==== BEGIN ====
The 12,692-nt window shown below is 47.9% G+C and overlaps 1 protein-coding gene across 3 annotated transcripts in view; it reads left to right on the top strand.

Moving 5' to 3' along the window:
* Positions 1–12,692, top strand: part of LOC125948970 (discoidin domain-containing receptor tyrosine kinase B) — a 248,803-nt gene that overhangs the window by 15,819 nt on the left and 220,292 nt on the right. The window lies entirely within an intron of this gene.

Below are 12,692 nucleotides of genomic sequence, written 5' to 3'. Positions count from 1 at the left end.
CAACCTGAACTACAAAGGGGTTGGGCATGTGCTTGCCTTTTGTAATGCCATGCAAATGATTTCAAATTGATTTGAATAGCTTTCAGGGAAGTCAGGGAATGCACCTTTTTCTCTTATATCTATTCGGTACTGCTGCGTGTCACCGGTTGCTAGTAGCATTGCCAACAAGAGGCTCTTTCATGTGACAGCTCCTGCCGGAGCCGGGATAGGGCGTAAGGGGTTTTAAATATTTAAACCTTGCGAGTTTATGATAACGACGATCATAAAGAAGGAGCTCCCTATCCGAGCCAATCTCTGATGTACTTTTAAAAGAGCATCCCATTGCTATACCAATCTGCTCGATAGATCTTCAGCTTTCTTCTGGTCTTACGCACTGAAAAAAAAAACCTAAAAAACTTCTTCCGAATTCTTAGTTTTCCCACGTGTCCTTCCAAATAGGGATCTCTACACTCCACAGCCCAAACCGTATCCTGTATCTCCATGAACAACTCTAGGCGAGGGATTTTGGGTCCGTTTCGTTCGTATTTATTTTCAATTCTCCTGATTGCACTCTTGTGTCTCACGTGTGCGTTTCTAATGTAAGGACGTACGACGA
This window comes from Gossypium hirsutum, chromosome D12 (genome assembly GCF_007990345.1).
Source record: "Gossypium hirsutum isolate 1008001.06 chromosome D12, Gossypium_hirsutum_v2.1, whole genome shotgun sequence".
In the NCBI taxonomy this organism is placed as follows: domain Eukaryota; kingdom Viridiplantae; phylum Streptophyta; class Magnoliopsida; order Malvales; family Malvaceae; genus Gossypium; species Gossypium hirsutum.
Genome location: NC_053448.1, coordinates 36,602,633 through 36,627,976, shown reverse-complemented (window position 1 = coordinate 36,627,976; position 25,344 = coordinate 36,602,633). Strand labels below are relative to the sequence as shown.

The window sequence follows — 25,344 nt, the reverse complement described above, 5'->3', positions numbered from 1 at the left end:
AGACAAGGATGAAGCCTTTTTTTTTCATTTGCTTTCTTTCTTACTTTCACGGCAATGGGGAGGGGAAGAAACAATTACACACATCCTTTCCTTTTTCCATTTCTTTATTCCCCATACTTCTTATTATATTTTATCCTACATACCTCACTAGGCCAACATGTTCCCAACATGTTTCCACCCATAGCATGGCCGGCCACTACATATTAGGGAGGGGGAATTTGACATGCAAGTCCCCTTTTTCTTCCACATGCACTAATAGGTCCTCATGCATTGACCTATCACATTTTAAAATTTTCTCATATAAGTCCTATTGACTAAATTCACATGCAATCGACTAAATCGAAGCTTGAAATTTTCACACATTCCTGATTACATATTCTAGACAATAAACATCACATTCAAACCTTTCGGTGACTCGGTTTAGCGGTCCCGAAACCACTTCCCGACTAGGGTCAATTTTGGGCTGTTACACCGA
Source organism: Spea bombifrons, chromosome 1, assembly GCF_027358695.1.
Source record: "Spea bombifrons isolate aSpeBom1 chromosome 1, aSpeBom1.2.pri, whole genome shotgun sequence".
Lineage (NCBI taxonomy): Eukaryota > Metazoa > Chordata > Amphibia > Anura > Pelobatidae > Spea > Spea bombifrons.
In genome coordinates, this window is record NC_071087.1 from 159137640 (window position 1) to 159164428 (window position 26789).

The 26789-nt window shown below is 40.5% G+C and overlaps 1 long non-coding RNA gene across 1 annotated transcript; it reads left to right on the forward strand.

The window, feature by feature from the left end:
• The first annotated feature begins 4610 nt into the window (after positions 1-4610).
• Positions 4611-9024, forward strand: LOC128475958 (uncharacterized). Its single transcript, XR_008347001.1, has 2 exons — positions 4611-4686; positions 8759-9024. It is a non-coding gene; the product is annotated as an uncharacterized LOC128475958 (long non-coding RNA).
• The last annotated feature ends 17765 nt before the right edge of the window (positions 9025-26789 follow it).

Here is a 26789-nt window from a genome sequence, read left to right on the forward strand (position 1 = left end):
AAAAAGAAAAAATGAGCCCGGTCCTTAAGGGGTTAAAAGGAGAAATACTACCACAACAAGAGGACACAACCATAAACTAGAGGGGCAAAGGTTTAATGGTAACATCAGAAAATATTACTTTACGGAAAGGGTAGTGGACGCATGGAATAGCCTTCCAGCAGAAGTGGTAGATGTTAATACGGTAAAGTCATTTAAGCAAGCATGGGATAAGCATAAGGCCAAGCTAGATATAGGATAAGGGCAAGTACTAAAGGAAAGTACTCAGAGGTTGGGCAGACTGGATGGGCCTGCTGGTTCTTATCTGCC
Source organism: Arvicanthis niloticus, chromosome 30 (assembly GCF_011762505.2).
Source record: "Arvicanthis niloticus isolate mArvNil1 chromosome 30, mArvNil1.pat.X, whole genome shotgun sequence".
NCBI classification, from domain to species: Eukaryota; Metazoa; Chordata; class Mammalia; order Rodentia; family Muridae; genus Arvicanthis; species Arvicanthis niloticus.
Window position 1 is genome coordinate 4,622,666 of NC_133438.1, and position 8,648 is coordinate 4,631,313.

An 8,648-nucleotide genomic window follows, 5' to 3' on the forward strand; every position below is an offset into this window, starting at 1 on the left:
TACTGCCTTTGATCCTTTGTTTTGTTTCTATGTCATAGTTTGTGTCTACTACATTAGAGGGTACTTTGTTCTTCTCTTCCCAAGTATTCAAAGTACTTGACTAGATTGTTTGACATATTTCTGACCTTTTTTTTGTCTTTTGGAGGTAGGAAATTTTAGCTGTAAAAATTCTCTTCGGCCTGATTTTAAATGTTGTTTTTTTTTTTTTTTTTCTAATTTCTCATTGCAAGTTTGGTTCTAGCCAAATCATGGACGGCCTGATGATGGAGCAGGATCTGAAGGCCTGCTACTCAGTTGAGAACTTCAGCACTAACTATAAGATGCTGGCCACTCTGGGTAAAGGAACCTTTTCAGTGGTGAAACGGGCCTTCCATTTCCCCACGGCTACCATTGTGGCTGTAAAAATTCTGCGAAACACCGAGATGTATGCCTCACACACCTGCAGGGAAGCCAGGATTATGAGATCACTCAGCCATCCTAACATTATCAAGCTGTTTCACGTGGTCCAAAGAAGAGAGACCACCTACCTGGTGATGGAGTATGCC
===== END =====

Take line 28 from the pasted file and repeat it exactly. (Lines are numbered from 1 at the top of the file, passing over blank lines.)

TACTGCCTTTGATCCTTTGTTTTGTTTCTATGTCATAGTTTGTGTCTACTACATTAGAGGGTACTTTGTTCTTCTCTTCCCAAGTATTCAAAGTACTTGACTAGATTGTTTGACATATTTCTGACCTTTTTTTTGTCTTTTGGAGGTAGGAAATTTTAGCTGTAAAAATTCTCTTCGGCCTGATTTTAAATGTTGTTTTTTTTTTTTTTTTTCTAATTTCTCATTGCAAGTTTGGTTCTAGCCAAATCATGGACGGCCTGATGATGGAGCAGGATCTGAAGGCCTGCTACTCAGTTGAGAACTTCAGCACTAACTATAAGATGCTGGCCACTCTGGGTAAAGGAACCTTTTCAGTGGTGAAACGGGCCTTCCATTTCCCCACGGCTACCATTGTGGCTGTAAAAATTCTGCGAAACACCGAGATGTATGCCTCACACACCTGCAGGGAAGCCAGGATTATGAGATCACTCAGCCATCCTAACATTATCAAGCTGTTTCACGTGGTCCAAAGAAGAGAGACCACCTACCTGGTGATGGAGTATGCC